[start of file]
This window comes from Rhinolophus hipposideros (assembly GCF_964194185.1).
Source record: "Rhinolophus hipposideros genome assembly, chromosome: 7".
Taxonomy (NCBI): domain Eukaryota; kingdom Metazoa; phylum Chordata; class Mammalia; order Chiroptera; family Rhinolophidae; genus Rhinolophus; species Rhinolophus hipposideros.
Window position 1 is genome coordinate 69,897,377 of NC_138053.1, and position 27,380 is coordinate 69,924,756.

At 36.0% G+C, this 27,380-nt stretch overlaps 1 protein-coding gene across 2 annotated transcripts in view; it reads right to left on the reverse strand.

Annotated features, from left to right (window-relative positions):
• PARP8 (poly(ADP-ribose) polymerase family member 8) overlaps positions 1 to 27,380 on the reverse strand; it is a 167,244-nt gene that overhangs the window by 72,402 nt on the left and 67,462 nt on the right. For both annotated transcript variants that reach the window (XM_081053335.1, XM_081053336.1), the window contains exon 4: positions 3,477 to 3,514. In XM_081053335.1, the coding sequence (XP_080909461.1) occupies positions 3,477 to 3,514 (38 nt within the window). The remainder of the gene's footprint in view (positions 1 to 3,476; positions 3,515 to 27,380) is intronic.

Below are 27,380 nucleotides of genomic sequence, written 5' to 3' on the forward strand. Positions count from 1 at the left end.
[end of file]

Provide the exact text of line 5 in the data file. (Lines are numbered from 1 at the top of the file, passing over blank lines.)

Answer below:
At 36.0% G+C, this 27,380-nt stretch overlaps 1 protein-coding gene across 2 annotated transcripts in view; it reads right to left on the reverse strand.